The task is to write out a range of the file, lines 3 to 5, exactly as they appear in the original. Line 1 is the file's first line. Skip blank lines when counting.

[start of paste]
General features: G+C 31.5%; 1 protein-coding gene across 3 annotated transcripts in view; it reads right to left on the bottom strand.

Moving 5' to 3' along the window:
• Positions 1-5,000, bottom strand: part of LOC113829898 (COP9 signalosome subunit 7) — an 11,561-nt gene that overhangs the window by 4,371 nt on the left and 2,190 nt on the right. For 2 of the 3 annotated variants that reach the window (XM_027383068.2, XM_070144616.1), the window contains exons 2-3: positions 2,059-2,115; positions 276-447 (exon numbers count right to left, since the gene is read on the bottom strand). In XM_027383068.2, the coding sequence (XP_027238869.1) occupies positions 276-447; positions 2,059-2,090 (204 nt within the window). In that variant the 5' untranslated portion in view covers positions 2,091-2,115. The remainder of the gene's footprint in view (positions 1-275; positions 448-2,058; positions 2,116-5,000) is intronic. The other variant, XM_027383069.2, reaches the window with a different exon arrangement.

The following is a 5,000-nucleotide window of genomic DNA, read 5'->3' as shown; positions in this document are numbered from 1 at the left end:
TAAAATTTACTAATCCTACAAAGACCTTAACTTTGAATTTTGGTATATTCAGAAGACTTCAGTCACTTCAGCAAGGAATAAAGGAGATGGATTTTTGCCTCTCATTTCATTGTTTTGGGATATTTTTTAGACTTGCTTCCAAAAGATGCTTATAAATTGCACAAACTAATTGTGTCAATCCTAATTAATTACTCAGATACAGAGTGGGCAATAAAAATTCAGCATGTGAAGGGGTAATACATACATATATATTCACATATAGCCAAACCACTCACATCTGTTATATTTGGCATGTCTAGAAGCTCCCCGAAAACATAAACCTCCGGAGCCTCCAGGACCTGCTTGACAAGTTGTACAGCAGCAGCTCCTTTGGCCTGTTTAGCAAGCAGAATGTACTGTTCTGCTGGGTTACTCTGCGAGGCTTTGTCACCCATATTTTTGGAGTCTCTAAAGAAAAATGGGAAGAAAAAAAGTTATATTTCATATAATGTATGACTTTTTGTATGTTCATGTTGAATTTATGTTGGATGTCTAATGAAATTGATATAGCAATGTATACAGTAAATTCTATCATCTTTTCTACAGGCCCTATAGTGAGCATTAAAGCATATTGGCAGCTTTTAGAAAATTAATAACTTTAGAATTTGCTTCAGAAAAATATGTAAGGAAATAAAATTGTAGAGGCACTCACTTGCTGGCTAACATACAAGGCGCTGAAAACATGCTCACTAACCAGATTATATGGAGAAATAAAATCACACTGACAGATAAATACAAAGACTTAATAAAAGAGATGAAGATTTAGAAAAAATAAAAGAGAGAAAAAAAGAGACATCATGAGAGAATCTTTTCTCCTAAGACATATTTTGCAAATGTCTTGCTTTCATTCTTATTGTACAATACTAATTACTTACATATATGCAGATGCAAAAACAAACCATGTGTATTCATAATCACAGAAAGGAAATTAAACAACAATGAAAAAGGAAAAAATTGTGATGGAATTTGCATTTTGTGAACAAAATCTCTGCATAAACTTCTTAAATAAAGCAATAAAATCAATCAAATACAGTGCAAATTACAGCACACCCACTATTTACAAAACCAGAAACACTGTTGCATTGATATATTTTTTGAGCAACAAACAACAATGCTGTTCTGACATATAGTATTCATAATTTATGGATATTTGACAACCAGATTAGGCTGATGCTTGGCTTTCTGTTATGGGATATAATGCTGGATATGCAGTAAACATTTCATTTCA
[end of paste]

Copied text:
• Positions 1-5,000, bottom strand: part of LOC113829898 (COP9 signalosome subunit 7) — an 11,561-nt gene that overhangs the window by 4,371 nt on the left and 2,190 nt on the right. For 2 of the 3 annotated variants that reach the window (XM_027383068.2, XM_070144616.1), the window contains exons 2-3: positions 2,059-2,115; positions 276-447 (exon numbers count right to left, since the gene is read on the bottom strand). In XM_027383068.2, the coding sequence (XP_027238869.1) occupies positions 276-447; positions 2,059-2,090 (204 nt within the window). In that variant the 5' untranslated portion in view covers positions 2,091-2,115. The remainder of the gene's footprint in view (positions 1-275; positions 448-2,058; positions 2,116-5,000) is intronic. The other variant, XM_027383069.2, reaches the window with a different exon arrangement.

The following is a 5,000-nucleotide window of genomic DNA, read 5'->3' as shown; positions in this document are numbered from 1 at the left end:
TAAAATTTACTAATCCTACAAAGACCTTAACTTTGAATTTTGGTATATTCAGAAGACTTCAGTCACTTCAGCAAGGAATAAAGGAGATGGATTTTTGCCTCTCATTTCATTGTTTTGGGATATTTTTTAGACTTGCTTCCAAAAGATGCTTATAAATTGCACAAACTAATTGTGTCAATCCTAATTAATTACTCAGATACAGAGTGGGCAATAAAAATTCAGCATGTGAAGGGGTAATACATACATATATATTCACATATAGCCAAACCACTCACATCTGTTATATTTGGCATGTCTAGAAGCTCCCCGAAAACATAAACCTCCGGAGCCTCCAGGACCTGCTTGACAAGTTGTACAGCAGCAGCTCCTTTGGCCTGTTTAGCAAGCAGAATGTACTGTTCTGCTGGGTTACTCTGCGAGGCTTTGTCACCCATATTTTTGGAGTCTCTAAAGAAAAATGGGAAGAAAAAAAGTTATATTTCATATAATGTATGACTTTTTGTATGTTCATGTTGAATTTATGTTGGATGTCTAATGAAATTGATATAGCAATGTATACAGTAAATTCTATCATCTTTTCTACAGGCCCTATAGTGAGCATTAAAGCATATTGGCAGCTTTTAGAAAATTAATAACTTTAGAATTTGCTTCAGAAAAATATGTAAGGAAATAAAATTGTAGAGGCACTCACTTGCTGGCTAACATACAAGGCGCTGAAAACATGCTCACTAACCAGATTATATGGAGAAATAAAATCACACTGACAGATAAATACAAAGACTTAATAAAAGAGATGAAGATTTAGAAAAAATAAAAGAGAGAAAAAAAGAGACATCATGAGAGAATCTTTTCTCCTAAGACATATTTTGCAAATGTCTTGCTTTCATTCTTATTGTACAATACTAATTACTTACATATATGCAGATGCAAAAACAAACCATGTGTATTCATAATCACAGAAAGGAAATTAAACAACAATGAAAAAGGAAAAAATTGTGATGGAATTTGCATTTTGTGAACAAAATCTCTGCATAAACTTCTTAAATAAAGCAATAAAATCAATCAAATACAGTGCAAATTACAGCACACCCACTATTTACAAAACCAGAAACACTGTTGCATTGATATATTTTTTGAGCAACAAACAACAATGCTGTTCTGACATATAGTATTCATAATTTATGGATATTTGACAACCAGATTAGGCTGATGCTTGGCTTTCTGTTATGGGATATAATGCTGGATATGCAGTAAACATTTCATTTCA